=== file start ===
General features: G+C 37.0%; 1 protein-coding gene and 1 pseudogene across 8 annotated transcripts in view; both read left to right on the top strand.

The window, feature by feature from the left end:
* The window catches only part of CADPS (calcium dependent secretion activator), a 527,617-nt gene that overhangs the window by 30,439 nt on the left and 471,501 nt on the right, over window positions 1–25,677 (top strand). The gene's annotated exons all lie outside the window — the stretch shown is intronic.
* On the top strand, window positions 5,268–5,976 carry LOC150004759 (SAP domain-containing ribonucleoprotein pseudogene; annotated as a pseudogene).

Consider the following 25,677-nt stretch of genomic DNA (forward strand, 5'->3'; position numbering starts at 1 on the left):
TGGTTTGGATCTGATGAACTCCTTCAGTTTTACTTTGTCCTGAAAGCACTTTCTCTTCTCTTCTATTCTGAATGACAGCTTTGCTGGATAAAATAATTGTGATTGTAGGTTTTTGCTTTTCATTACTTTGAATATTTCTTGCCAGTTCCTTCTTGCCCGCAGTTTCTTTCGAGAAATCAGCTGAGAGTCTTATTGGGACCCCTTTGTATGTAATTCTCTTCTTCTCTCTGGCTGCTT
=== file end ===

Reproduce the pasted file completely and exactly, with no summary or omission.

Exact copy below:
General features: G+C 37.0%; 1 protein-coding gene and 1 pseudogene across 8 annotated transcripts in view; both read left to right on the top strand.

The window, feature by feature from the left end:
* The window catches only part of CADPS (calcium dependent secretion activator), a 527,617-nt gene that overhangs the window by 30,439 nt on the left and 471,501 nt on the right, over window positions 1–25,677 (top strand). The gene's annotated exons all lie outside the window — the stretch shown is intronic.
* On the top strand, window positions 5,268–5,976 carry LOC150004759 (SAP domain-containing ribonucleoprotein pseudogene; annotated as a pseudogene).

Consider the following 25,677-nt stretch of genomic DNA (forward strand, 5'->3'; position numbering starts at 1 on the left):
TGGTTTGGATCTGATGAACTCCTTCAGTTTTACTTTGTCCTGAAAGCACTTTCTCTTCTCTTCTATTCTGAATGACAGCTTTGCTGGATAAAATAATTGTGATTGTAGGTTTTTGCTTTTCATTACTTTGAATATTTCTTGCCAGTTCCTTCTTGCCCGCAGTTTCTTTCGAGAAATCAGCTGAGAGTCTTATTGGGACCCCTTTGTATGTAATTCTCTTCTTCTCTCTGGCTGCTT